What kind of mother is Effi?

I think she is quite a devoted mother. The child turns her into a grown up but, as it was usual then, someone else, in this case Roswitha, spends much more time with the child.

Where will the novel go from here? What do you think will happen next?

As I have read it before I’ll skip the question of course.

Please leave a link to your post in the comments section or in the Mr. Linky. (To see the participants, you have to click on Mr Linky).

18 thoughts on “German Literature Month – Effi Briest Group Read Week II

  1. This makes me realise how much I have forgotten from the novel. I can’t recall the story of the Chinaman at all, and I have completely forgotten everything I read about Crampas. I remember von Instatten so much better. Isn’t that odd? That I should recall the husband and not the lover? I really must pick this up again one day.

    • Litlove, I don’t think it’s all that surprising, Instetten takes up much more space. Crampas is after all, just an epsiode and nothing is explicit.
      I was extremely amazed I had frogotten the spooky scenes. It’s soemthing I like a lot but it was lost in my memory. I didn’t even have the feeling I re-read it, it felt so new.

  2. Just finished, and I’m surprised at how much I got right…

    …and wrong, of course! I have an idea about the Chinaman story, but (on the whole) I think it’s a bit of a red herring myself…

    • I think it’s part of the mood but, if you want, yes you could call it a red herring. I think it shows how scared she was but I also believe that Instetten didn’t do anthying to make her feel at ease.
      I cannot remember how I thought it would end.

    • I think someone else is reading along because it’s on that list. In any case nobody rerets reading it. It’s a wonderful book. I hope you will like it once you get to it.

  3. Pingback: German Literature Month – Week 2 : Part 2 – Effi Briest Readalong « Vishy’s Blog

  4. Enjoyed reading your thoughts on ‘Effi Briest’, Caroline. I especially liked reading your thoughts on the descriptions in the book. I loved the interpretations you have given. I didn’t find Instetten too bad 🙂 But my favourite characters in the book, besides Effi, were Roswitha and Rollo.

  5. I hadn’t thought so much about the setting and how symbolic it is–the idea of Kessin being dangerous with the marshes and sinking-which is what happens to Effi. I agree that Fontane is not writing anything superfluous here, which in a way is probably what is sort of tripping me up and making me feel like I am ‘missing’ things. But what do they say–first readings are just for story and it is rereadings that you find the meaning? Have you seen any of the film versions? I was curious so watched a trailer online for a recent film, but I don’t think it has ever been released here.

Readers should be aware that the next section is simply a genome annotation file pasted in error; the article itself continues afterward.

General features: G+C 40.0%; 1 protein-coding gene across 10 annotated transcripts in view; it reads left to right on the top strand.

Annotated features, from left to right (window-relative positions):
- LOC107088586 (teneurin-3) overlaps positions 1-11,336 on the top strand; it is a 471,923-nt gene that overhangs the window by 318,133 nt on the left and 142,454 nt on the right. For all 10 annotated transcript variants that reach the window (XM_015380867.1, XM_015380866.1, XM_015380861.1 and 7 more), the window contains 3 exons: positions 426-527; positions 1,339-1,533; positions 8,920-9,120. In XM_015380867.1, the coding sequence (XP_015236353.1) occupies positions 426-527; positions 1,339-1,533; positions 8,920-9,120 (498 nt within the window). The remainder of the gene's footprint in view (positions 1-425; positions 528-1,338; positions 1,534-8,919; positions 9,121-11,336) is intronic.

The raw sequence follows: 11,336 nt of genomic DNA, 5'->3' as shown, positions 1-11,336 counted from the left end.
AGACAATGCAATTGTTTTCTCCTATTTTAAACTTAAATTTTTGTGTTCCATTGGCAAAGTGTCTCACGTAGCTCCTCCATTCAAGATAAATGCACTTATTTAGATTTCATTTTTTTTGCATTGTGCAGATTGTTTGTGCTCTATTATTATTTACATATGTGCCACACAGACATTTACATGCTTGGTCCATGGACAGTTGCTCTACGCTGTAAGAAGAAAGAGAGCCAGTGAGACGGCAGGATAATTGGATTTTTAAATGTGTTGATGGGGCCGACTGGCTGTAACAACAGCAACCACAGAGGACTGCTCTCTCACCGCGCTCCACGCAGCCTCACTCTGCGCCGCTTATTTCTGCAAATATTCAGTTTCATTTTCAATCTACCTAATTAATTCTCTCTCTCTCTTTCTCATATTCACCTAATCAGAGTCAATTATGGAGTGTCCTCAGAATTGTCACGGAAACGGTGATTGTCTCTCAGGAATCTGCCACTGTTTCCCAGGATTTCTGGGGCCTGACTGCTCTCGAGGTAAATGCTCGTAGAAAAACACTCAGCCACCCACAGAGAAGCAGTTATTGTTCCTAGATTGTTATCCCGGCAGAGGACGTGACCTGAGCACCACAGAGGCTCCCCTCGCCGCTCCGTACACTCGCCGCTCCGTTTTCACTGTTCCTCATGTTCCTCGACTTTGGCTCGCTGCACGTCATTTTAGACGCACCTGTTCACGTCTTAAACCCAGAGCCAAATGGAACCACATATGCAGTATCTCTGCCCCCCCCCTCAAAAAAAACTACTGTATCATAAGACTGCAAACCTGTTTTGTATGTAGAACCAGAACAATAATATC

• I realized while re-reading it that I missed a lot when I read it the first time. I had a feeling the affair was much more explicit. I also only realized now how subtle the descriptions are in underlining what is otherwise only hinted at.
      I didn’t watch any of the film versions. the one starring Hanna Schygulla is very famous but she seems a bit old for the role. I didn’t know there was a more recent one.

  6. You saw much more than me in the book. Really, it deserves a second reading.

    I was struck by Christmases too. It’s an important time in Germany. It’s important in my region too and I can see it doesn’t have the same significance in the rest of France. I can’t imagine being far from my family for Christmas. In the book, it’s a way to show that Innstetten runs after promotions at work and never takes time for his wife. (Effi’s father notices it about summer holidays too)

    If someone can explain the Chinaman thing, I’ll be grateful. It lost me.

    I think Fontane likes Effi and he likes Innstetten too. He’s against that society that transforms humans in machines. Both are victims of their upbringing. Both don’t have the strenght to go against what society imposes on them.

    I don’t like Effi’s mother. She’s the worst. She could get her way with her husband but she’d rather follow the rules, even if it makes her child unhappy.

    • These was thw eek in which I asked the questions and I really was struck by the fact that they didn’t spend Christmas at Hohen-Cremmen. that must have been so awful for her. I always thougt that Christmas with the tree and the figurines had its origin in Germany.
      I think the Chinaman is really something Instetten reinforced to scare Effi. It’s also part of local folklore. Storm’s book which ae alos set in the North of Germany are full of it as well. I think Danielle mentioned a more psychlogical interpretation that was in the introdcution of her book.
      I didn’t think he liked Instetten but maybe he did.
      I think the mother is bad and the idea of having her daughter marry the man she was interested in . Pfui!

  7. Pingback: German Literature Month: Effi Briest Readalong Week 2 « Lizzy’s Literary Life